Test all limits in the Nissan Navara
Test all limits in the Nissan Navara

A Legacy stands strong

The Subaru Outback has long been synonymous with adventure travel in countries like Australia and the USA, but has never been a volume seller in South Africa. Can the recently launched sixth generation rake in some of that SUV growth? Anton Willemse Jnr got behind the wheel and shares his thoughts.

I grew up in a house obsessed with motorsport and rally racing in particular. Like most boys who grew up in the early 2000s, there was one car that captured my heart and imagination: the Subaru Impreza in the yellow and blue decals piloted by the greatest speed demon of the sport, Colin McRae.

Now I know the Impreza isn’t the outback, but remember that Colin briefly raced a Legacy before moving over to the famous Impreza. This, of course, was the car that became the base for arguably the first-ever crossover, the Subaru Outback. To my mind, this gives the Subaru Outback some form as a rally car cred – okay, that might be a bit of a stretch, but the heritage is relevant here.

The Outback has never been a volume player in the South African market, and it seems most former station wagon buyers have gone over to mid-sized and small SUVs such as the Toyota RAV4, Nissan X-Trail, Kia Sportage, Mazda CX-5 and VW Tiguan. In reality though, the Outback’s high ground clearance, X-mode permanent four-wheel drive system and solid build give it as much, if not more capability than many of the lesser rivals out there.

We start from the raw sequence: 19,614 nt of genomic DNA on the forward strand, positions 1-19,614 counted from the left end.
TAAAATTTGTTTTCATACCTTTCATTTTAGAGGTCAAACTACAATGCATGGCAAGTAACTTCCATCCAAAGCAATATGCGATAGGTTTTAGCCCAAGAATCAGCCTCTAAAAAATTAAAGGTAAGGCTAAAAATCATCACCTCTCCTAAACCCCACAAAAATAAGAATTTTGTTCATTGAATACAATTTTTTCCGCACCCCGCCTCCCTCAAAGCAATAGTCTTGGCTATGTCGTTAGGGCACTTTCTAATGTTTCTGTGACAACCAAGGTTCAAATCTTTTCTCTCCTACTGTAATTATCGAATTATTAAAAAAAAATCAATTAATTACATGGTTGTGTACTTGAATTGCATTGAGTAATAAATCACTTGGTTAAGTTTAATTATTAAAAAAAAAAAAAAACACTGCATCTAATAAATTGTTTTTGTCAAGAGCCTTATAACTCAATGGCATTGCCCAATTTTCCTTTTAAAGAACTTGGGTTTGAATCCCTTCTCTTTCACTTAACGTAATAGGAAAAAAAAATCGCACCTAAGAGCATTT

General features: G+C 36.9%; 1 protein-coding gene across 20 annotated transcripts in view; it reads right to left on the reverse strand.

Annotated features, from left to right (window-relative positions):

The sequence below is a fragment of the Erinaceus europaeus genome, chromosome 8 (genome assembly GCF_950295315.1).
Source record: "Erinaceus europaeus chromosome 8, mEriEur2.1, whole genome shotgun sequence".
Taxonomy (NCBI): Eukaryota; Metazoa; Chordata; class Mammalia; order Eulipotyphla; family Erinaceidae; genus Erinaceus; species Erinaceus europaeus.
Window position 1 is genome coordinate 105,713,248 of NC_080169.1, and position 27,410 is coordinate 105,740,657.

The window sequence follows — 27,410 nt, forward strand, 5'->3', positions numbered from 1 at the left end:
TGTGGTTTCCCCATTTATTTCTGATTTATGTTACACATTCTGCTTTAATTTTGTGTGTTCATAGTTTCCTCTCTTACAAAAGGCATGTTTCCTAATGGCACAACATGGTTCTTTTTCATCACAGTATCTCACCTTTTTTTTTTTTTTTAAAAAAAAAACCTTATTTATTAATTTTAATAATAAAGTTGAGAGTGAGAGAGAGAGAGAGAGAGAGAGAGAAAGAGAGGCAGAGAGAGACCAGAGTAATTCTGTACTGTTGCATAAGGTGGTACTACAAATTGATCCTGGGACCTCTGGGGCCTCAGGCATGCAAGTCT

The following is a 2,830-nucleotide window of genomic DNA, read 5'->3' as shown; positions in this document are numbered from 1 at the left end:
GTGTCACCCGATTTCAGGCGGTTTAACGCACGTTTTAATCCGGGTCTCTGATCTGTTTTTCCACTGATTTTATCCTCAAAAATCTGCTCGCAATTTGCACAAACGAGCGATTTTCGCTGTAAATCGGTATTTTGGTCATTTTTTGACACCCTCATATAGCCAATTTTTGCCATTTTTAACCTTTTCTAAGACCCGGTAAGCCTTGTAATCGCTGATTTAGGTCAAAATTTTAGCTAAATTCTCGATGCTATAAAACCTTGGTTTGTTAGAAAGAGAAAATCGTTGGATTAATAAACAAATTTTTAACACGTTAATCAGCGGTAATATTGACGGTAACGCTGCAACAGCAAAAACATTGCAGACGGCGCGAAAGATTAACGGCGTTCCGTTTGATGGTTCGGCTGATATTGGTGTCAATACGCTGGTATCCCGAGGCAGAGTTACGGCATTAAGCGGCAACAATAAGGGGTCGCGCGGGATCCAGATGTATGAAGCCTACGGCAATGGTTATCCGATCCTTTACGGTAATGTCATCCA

Subaru stand outs

So, what does the Outback have to distinguish it as a raised crossover-style vehicle in a sea of taller SUVs? Well, the new sixth generation is, in fact, an all-new model which is 50mm longer and 30mm wider and is now based on the Subaru Global Platform which provides a 70% stiffer bodyshell. The look of the Outback is familiar though, and the newcomer innovates while retaining its core identity. With its bold plastic cladding and roof rails it has that adventurous look and feel you expect from an Outback, and, true to form, Subaru did not compromise practicality for the sake of aesthetics.

The Outback’s claim to fame has always been practicality and safety, and this new generation truly elevates that. This is an exceptionally spacious vehicle, with a massive 522-litre boot and rear seats which fold down flat to transform this wagon into a van of sorts in a matter of seconds. It has a whole lot of storage space, which means that all the odds and ends that are usually littered around the cabin, can be concealed or securely placed to avoid cluttering up the vehicle. The rear seating is brilliant. It has more than enough space for three adults. The lack of a third row might be an issue for people with larger families, but the bonus is that superior boot space and a full-sized spare wheel.

Subaru states that this new platform produces a safer and stiffer Outback. The new body absorbs up to 40% more energy in a front-side collision and has eight airbags as standard to keep you and your family safe. The cabin is filled to the brim with technical safety features, with the manufacturer claiming that this is the safest, most advanced, and most capable car in the brand’s history.

The Outback boasts a large 11.6-inch tablet-style StarLink infotainment system and while it is Android Auto and Apple CarPlay compatible (pretty standard on most vehicle  nowadays), it is not wireless which is the latest important trend. However, the StarLink software offers an outstanding selection of apps providing content like music, weather, podcasts and navigation on the infotainment system as standard. The brilliant 12-speaker Harman/Kardon sound system makes long drives an absolute pleasure, while other comfort-oriented tech includes 10-way electric adjustable front seats with heating and cooling functions, seat warmers in the rear seats, and nice touches like the two 12V DC power sockets in the front and second row.